Lawrence had calculated, that Havelock and his relieving army, might arrive in another fifteen days. But a fortnight after his death, they had only just reached Cawnpore. No easy task had been allotted to Havelock. Already he had marched 126 miles in nine days, under the burning July sun, fighting four actions with large native bodies in his way. He must have reinforcements before attempting the relief of Lucknow. Pitiful, indeed, grew the messages from the little garrison. If help did not reach them soon, they must fall. They were nearly starving, and the sick were increasing daily. Still Havelock was delayed. Suddenly came the news that another man, Sir James Outram, had been appointed with troops to relieve Lucknow, instead of himself. It was a crushing blow. He had done all that man could do, in the face of obstacles. Now another was to enter Lucknow at the head of fresh troops and win the glory, he had earned. But Outram was too great a man for this.
"I shall join you with reinforcements," he said; "but to you shall be left the glory of relieving Lucknow, for which you have already struggled so hard."
Such an act of self-sacrifice has not been beaten in the noblest days of chivalry. It is one of the bravest acts in history, and won the unbounded admiration of the whole world.
The relieving army now started at once, Havelock at the head, Outram a volunteer in the army. On September 25, they reached Lucknow. It was the eighty-seventh day of the siege. With feelings of joy, they detected the tattered English banner still waving from the roof of the Residency, showing that British hearts still beat within, and they were not too late to save the garrison. Hour after hour they fought the rebel host, till at last they gained the narrow streets leading to the Residency, and in the dusk of that September evening, a deafening shout at last greeted them, as they grasped the hands of their comrades after their brilliant defence.
Lawrence had bade them hold the Residency for fifteen days.
"Hold it for fifteen days? We have held it for eighty-seven!" they might well have cried, in the words of the poet Tennyson.
Meanwhile desperate were the doings at Delhi. The siege, begun on June 4, was not ended till September 20, just five days before the relief of Lucknow.
"If there is a desperate deed to be done in India, John Nicholson is the man to do it." Such was the popular idea among men, who knew the power of this famous brigadier.
The "desperate deed" was truly at hand: Delhi must be stormed. And to John Nicholson was entrusted the post of honour and danger. He—"the Lion of the Punjab"—lead the storming columns, against the defences of the city. Four columns were to assault four of the gates leading into Delhi at the same time, Nicholson himself leading the first column. At first all went well. But after a time, the enemy's fire became so appalling, that the men could not steel their hearts to follow their dauntless leader any further. In vain he strove to nerve them for the last fatal rush onwards; officers and men were falling every moment. At last Nicholson himself strode forward. He turned to his men, and waving his sword above his head, pointed to the foe in front, entreating them to advance. His tall and stately figure, standing alone and unprotected, was an easy mark. In another moment he had fallen, shot through the chest. He was carried from the action, a dying man. He lived just long enough to hear that Delhi was taken, after five days' heavy fighting— long enough to know, that he had not given his life in vain. He was but one of the many brave men, who helped to restore the authority of England in India; but his name is loved and feared still in the northern provinces of India, where "Nicholson's God" and "Nicholson's Queen" are reverenced to-day. The natives say that the hoofs of his war-horse are to be heard ringing at night, over the Peshawar valley, and until that sound dies away, the Empire of the English will endure.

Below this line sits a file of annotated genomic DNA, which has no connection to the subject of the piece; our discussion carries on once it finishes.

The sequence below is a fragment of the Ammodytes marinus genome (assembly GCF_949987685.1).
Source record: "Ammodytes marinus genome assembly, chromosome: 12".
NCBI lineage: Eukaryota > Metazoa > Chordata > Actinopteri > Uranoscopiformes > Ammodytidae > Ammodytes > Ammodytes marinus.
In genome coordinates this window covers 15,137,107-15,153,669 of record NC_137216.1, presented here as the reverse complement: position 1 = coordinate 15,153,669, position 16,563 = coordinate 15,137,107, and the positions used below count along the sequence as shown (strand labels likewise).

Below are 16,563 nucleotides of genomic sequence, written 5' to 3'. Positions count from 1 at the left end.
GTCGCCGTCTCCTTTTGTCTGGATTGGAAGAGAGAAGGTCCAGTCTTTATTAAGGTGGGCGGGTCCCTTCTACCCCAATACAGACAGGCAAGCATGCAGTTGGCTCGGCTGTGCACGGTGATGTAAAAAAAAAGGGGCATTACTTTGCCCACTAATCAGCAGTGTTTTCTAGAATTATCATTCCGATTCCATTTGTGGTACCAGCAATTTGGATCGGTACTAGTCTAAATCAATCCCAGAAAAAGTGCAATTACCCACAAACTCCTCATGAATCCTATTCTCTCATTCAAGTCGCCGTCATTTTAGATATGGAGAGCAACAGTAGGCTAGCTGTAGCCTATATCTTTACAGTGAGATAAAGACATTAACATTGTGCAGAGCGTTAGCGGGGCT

With the advent of Sir Colin Campbell, as Commander-in-Chief of India, the final capture of Lucknow and Delhi and further fighting, the rebellion ended. England had been taught a lesson. An Act was at once passed for the better government of the mighty Indian empire. The East India Company ceased to exist, and in 1877 Queen Victoria became Empress of India.